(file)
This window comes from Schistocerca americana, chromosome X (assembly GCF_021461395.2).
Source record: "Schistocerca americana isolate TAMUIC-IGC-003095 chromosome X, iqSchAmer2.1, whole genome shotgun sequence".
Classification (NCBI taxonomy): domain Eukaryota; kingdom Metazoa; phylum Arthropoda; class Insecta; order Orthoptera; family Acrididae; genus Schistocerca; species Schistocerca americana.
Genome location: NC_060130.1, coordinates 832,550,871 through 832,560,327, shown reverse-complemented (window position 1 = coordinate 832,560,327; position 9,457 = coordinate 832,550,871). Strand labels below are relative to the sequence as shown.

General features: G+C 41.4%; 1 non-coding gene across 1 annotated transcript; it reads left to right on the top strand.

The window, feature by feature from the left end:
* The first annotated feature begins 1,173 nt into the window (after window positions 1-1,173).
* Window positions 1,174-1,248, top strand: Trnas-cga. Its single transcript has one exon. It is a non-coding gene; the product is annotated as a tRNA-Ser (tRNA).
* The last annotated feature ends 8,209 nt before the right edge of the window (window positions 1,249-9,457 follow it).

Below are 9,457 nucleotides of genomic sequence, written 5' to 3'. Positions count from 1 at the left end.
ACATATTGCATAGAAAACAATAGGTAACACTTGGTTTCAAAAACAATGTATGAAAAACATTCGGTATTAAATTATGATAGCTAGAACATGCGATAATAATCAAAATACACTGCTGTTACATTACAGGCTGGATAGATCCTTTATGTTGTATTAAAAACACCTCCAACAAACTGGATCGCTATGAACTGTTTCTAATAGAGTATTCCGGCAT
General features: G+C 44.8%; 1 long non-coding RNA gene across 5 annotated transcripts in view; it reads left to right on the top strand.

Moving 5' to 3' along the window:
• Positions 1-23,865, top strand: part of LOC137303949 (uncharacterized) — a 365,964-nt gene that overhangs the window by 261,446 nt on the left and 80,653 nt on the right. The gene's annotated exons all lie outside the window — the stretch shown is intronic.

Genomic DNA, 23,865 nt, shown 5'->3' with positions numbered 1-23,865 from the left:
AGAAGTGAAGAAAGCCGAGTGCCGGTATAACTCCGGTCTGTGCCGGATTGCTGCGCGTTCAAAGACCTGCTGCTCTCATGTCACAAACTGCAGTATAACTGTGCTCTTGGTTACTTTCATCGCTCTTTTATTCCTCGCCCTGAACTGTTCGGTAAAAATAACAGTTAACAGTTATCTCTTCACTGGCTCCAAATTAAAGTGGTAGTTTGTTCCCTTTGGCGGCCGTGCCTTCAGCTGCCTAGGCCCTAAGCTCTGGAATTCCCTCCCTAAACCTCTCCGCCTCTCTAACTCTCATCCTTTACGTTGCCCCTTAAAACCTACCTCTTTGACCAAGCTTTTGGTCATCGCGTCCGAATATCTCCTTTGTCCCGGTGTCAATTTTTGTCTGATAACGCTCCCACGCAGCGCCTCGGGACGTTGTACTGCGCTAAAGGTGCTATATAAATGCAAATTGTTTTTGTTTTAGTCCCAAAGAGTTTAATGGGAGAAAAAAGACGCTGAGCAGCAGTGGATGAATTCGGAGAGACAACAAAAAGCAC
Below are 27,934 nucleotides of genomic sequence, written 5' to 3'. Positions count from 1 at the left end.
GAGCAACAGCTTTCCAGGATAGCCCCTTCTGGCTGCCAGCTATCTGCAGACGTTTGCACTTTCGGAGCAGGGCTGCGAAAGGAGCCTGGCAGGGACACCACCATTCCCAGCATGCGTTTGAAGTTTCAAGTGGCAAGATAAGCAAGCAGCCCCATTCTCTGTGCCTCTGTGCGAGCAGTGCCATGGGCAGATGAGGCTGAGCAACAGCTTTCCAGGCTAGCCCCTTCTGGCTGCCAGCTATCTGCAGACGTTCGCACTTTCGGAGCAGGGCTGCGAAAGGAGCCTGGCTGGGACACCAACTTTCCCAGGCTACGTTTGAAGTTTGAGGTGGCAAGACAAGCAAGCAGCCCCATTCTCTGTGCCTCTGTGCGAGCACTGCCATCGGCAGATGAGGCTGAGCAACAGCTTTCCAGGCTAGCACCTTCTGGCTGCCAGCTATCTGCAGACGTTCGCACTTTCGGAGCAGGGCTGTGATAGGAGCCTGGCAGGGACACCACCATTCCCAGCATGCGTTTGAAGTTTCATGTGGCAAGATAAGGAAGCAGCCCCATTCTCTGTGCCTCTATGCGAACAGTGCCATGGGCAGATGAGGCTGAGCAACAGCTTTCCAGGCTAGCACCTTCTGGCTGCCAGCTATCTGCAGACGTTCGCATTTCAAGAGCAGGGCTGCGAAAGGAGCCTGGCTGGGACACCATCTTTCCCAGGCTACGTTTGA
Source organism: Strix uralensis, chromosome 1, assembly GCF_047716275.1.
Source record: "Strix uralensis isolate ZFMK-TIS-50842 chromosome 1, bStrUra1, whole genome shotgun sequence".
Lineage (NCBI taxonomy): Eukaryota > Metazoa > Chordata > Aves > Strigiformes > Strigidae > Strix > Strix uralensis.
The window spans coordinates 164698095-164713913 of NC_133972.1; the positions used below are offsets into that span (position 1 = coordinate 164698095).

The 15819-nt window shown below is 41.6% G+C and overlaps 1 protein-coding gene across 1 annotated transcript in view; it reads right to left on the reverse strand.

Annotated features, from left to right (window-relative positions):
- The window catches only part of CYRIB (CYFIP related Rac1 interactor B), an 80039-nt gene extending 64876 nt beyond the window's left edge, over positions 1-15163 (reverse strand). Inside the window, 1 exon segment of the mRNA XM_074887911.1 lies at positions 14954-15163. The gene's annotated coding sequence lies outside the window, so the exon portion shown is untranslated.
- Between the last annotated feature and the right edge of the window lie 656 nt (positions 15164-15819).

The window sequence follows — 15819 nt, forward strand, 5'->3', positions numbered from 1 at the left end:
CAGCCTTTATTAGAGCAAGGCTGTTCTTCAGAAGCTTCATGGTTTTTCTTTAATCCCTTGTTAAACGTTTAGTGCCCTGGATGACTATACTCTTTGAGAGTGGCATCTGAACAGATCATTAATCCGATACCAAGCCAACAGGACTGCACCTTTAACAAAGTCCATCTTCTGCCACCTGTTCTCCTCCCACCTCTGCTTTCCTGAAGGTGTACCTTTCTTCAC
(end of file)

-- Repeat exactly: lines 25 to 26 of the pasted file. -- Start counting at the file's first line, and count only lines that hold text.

- The window catches only part of CYRIB (CYFIP related Rac1 interactor B), an 80039-nt gene extending 64876 nt beyond the window's left edge, over positions 1-15163 (reverse strand). Inside the window, 1 exon segment of the mRNA XM_074887911.1 lies at positions 14954-15163. The gene's annotated coding sequence lies outside the window, so the exon portion shown is untranslated.
- Between the last annotated feature and the right edge of the window lie 656 nt (positions 15164-15819).